05/07/2024 – First “Anymal” robot Jokkeri started operating at the company’s site in Tornio, Finland

Outokumpu to expand the use of robotics in safety management

Outokumpu started to utilize artificial intelligence and safety inspection robots a year ago to improve and digitize the company’s facilities’ health and safety monitoring.


Autonomous robotic inspection solutions: “Anybotics”. © Outokumpu


The deal was signed with a Swiss robotics company “Anybotics” in early 2023, followed by the first “Anymal” robots arriving at Outokumpu’s sites in Krefeld, Germany, and Avesta, Sweden. After a year of piloting, the use of robotics is now expanding to Finland with the first robot starting its operations at the company’s ferrochrome plant in Tornio. “Anymal” robotics supports Outokumpu’s vision of achieving the lowest accident frequency rate in the industry by 2025.

 “Use of AI and robotics for safety management is one of the cornerstones of our safety strategy. Anybotics’ robot technology is helping us to increase safety by reducing employee exposure to hazardous substances and environments, optimize production through preventive maintenance, decrease environmental impacts and to collect data. Our estimation in 2023 was that by transferring inspection tasks to the robot, employees’ exposure time to hazardous substances could have reduced by more than 80% and possibly hazardous repairs in maintenance by 20%. We have taken good steps forward and we are excited to implement robotics into our ferrochrome business as well”, says Thorsten Piniek, Vice President, Health+Safety at Outokumpu.

 Outokumpu now has three robots operating at its sites – Rosie in Germany, Angie in Sweden, and Jokkeri in Finland – with multiple daily tasks. In Avesta, the robot is working to reduce the time employees must spend in acid areas during inspections, with a total of 90 inspection points per shift, 270 per day, and 1,890 per week. In Krefeld, the robot currently has comparable tasks with the one in Sweden, with an aim to inspect both the furnace and the insulation areas in the near future. The “Anymal” robots use a simultaneous localization and mapping (SLAM) method with Lidar sensors to detect obstacles and follow predefined routes and inspection points. The robots can also withstand heat, dust, and chemicals.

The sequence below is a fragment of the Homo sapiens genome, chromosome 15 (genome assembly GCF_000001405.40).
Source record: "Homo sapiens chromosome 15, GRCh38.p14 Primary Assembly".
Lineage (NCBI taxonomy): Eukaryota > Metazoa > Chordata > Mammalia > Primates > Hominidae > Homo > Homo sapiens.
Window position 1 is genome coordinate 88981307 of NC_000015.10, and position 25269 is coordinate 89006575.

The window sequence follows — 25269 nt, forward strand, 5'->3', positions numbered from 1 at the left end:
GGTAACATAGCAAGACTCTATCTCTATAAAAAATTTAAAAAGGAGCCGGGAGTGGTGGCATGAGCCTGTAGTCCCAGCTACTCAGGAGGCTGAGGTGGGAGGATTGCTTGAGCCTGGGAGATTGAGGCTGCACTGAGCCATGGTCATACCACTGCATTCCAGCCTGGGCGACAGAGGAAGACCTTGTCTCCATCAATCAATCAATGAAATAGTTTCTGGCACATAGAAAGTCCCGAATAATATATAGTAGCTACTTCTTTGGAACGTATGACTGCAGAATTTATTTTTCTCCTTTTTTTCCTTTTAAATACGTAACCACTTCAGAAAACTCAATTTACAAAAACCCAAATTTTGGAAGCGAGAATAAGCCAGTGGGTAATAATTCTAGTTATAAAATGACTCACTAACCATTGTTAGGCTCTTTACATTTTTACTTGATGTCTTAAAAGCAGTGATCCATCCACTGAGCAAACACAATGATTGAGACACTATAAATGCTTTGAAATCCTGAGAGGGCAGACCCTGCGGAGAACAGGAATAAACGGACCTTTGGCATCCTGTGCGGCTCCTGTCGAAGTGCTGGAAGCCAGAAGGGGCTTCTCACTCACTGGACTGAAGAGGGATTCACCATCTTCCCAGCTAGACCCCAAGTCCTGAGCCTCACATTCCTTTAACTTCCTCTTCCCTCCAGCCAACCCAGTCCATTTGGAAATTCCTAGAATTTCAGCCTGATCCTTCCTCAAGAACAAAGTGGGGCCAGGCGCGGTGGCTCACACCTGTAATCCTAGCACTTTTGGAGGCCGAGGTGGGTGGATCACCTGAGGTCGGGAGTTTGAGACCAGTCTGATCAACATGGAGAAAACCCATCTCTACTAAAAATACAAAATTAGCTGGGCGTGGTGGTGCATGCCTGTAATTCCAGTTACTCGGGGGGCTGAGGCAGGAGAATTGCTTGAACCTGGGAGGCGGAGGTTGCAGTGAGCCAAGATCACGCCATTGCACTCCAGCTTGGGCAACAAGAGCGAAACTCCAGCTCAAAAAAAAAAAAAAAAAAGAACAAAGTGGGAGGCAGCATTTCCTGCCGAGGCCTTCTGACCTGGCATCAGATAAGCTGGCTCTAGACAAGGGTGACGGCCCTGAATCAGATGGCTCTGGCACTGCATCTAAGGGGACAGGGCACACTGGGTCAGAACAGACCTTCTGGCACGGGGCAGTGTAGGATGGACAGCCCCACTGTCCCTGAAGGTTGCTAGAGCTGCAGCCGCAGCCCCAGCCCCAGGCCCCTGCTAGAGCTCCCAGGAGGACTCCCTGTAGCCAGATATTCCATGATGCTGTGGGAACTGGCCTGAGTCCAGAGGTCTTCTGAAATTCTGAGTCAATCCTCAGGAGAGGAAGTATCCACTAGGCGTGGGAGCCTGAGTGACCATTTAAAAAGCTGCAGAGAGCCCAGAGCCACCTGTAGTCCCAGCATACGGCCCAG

Pioneering robotics in ferrochrome business

 Outokumpu’s Ferrochrome plant was the first operational unit in Tornio. Today, there are approximately 230 people working at the plant and three submerged arc furnaces (SAF), two sintering plants and a coke drying unit with a total annual ferrochrome production capacity of 530 kilo tonnes. Safety plays an essential role at the plant where several process industry safety hazards are present, and hazardous chemical compounds require special attention.

 “At our Ferrochrome plant, the robot is focusing on reducing personnel exposure to noise, dust, and vibration when measuring temperatures from different bearings and gearboxes, and by checking conveyor belt positioning to see that they are running in correct positions. Introducing the robot in Tornio is a further step towards an even safer environment and increasing the efficiency of routine processes. However, this robot technology is only one part of the technical innovations for safety. For example, Valto 360-dimensional view of the factory makes it possible to walk inside the factory and get acquainted with the equipment locations without physically visiting the area”, says Teijo Södervall, Vice President, Ferrochrome plant, at Outokumpu.

 In the future, besides the walking robots, Outokumpu also intends to use drones, driverless transport systems and collaborative robots (Cobots) to improve safety and productivity. The long-term strategy is to invest in new technologies and to create intelligent plants, where people and machines collaborate hand in hand.